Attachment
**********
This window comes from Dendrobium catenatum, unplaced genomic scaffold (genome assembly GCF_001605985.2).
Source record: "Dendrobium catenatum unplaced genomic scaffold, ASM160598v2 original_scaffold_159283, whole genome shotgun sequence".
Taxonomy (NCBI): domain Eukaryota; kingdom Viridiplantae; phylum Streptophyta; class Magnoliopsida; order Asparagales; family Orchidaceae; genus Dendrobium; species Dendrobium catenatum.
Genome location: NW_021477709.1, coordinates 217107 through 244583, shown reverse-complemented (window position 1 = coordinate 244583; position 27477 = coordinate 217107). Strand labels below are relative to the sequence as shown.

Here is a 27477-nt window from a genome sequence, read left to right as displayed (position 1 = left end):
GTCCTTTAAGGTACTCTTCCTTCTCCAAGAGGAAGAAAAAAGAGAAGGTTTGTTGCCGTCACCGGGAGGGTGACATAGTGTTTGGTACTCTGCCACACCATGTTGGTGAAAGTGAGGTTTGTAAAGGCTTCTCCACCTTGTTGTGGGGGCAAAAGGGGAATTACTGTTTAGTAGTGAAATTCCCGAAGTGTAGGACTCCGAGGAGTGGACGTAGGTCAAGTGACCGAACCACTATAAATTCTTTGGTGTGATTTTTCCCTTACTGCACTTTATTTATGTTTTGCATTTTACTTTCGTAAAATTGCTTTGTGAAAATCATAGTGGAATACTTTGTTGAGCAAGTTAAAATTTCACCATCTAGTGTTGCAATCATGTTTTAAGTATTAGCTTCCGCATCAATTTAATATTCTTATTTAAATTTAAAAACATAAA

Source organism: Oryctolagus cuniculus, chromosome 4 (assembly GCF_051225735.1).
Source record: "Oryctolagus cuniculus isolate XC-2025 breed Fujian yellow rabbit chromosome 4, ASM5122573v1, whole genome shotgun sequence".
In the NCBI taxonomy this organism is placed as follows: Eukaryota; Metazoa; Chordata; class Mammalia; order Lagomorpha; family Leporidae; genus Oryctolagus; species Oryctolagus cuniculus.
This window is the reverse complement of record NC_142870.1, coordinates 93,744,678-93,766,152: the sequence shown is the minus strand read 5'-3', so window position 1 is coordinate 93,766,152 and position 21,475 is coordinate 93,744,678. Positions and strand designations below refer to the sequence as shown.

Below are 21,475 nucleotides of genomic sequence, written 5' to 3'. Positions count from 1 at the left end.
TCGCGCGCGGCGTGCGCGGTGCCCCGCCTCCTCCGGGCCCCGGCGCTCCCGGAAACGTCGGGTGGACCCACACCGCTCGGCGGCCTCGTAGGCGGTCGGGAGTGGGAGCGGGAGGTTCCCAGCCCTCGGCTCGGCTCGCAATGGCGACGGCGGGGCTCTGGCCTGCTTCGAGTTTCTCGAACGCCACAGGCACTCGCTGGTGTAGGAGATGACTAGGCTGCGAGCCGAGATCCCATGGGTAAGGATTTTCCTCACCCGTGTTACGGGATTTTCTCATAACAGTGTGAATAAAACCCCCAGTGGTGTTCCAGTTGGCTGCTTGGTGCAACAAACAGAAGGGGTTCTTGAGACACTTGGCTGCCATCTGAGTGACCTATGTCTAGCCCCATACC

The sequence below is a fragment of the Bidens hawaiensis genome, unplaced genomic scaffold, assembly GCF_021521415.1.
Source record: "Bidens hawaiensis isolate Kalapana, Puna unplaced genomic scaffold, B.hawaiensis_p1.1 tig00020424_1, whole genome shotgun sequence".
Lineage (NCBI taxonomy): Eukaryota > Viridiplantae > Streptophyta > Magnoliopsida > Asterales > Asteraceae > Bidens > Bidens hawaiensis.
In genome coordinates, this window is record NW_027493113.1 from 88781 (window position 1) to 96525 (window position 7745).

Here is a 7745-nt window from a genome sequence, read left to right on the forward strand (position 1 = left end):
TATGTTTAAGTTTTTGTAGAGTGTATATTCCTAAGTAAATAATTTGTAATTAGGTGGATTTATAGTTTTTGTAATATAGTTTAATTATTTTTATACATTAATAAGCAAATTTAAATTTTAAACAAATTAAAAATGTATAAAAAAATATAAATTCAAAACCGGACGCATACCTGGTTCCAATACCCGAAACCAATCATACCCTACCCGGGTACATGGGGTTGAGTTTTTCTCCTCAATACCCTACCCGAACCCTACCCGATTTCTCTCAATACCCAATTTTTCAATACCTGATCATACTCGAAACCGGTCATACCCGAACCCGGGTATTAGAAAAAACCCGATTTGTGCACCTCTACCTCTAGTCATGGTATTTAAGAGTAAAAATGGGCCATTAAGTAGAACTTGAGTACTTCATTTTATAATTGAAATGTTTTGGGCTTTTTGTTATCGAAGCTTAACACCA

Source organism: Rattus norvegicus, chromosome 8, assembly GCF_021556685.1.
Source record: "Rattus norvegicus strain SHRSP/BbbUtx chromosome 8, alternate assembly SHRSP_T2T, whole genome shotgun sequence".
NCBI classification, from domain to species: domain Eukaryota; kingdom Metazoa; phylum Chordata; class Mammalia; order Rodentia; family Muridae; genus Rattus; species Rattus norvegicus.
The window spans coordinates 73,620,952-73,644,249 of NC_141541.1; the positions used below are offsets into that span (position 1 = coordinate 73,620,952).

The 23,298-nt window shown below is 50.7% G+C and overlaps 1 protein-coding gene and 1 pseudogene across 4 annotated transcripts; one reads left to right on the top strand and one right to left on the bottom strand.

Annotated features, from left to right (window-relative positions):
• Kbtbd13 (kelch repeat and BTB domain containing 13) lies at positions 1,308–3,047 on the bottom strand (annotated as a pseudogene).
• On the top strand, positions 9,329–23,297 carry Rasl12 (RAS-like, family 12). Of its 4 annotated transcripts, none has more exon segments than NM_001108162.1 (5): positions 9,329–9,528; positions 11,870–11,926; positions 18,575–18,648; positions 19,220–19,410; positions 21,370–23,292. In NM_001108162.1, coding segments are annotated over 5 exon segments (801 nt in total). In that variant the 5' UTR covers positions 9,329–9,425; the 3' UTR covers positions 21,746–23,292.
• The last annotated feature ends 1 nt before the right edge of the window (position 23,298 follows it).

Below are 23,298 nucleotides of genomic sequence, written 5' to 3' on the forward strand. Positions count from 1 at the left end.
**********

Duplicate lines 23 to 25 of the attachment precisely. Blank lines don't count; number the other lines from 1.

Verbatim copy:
The 23,298-nt window shown below is 50.7% G+C and overlaps 1 protein-coding gene and 1 pseudogene across 4 annotated transcripts; one reads left to right on the top strand and one right to left on the bottom strand.

Annotated features, from left to right (window-relative positions):
• Kbtbd13 (kelch repeat and BTB domain containing 13) lies at positions 1,308–3,047 on the bottom strand (annotated as a pseudogene).